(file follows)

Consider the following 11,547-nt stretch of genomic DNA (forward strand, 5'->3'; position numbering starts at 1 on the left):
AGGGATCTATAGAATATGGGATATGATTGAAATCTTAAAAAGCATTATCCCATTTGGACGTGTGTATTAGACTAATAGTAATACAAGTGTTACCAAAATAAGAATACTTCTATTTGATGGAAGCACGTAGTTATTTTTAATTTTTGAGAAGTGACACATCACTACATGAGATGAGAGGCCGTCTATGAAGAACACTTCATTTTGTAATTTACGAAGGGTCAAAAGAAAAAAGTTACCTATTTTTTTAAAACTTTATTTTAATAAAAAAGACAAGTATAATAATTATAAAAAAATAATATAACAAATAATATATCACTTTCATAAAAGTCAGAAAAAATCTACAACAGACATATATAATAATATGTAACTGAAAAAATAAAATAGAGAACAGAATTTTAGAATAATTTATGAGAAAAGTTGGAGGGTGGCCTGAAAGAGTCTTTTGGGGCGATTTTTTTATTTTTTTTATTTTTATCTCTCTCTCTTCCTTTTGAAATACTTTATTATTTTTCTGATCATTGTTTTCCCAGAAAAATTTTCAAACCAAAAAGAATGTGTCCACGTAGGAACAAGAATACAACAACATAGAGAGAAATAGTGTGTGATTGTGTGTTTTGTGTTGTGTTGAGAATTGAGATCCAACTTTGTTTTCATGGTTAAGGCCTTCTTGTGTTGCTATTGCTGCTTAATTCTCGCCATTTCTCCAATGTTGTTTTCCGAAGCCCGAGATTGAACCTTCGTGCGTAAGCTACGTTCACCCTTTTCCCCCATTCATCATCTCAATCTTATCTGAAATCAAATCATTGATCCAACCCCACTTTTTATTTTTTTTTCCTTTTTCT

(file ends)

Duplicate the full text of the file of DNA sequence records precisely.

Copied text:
Consider the following 11,547-nt stretch of genomic DNA (forward strand, 5'->3'; position numbering starts at 1 on the left):
AGGGATCTATAGAATATGGGATATGATTGAAATCTTAAAAAGCATTATCCCATTTGGACGTGTGTATTAGACTAATAGTAATACAAGTGTTACCAAAATAAGAATACTTCTATTTGATGGAAGCACGTAGTTATTTTTAATTTTTGAGAAGTGACACATCACTACATGAGATGAGAGGCCGTCTATGAAGAACACTTCATTTTGTAATTTACGAAGGGTCAAAAGAAAAAAGTTACCTATTTTTTTAAAACTTTATTTTAATAAAAAAGACAAGTATAATAATTATAAAAAAATAATATAACAAATAATATATCACTTTCATAAAAGTCAGAAAAAATCTACAACAGACATATATAATAATATGTAACTGAAAAAATAAAATAGAGAACAGAATTTTAGAATAATTTATGAGAAAAGTTGGAGGGTGGCCTGAAAGAGTCTTTTGGGGCGATTTTTTTATTTTTTTTATTTTTATCTCTCTCTCTTCCTTTTGAAATACTTTATTATTTTTCTGATCATTGTTTTCCCAGAAAAATTTTCAAACCAAAAAGAATGTGTCCACGTAGGAACAAGAATACAACAACATAGAGAGAAATAGTGTGTGATTGTGTGTTTTGTGTTGTGTTGAGAATTGAGATCCAACTTTGTTTTCATGGTTAAGGCCTTCTTGTGTTGCTATTGCTGCTTAATTCTCGCCATTTCTCCAATGTTGTTTTCCGAAGCCCGAGATTGAACCTTCGTGCGTAAGCTACGTTCACCCTTTTCCCCCATTCATCATCTCAATCTTATCTGAAATCAAATCATTGATCCAACCCCACTTTTTATTTTTTTTTCCTTTTTCT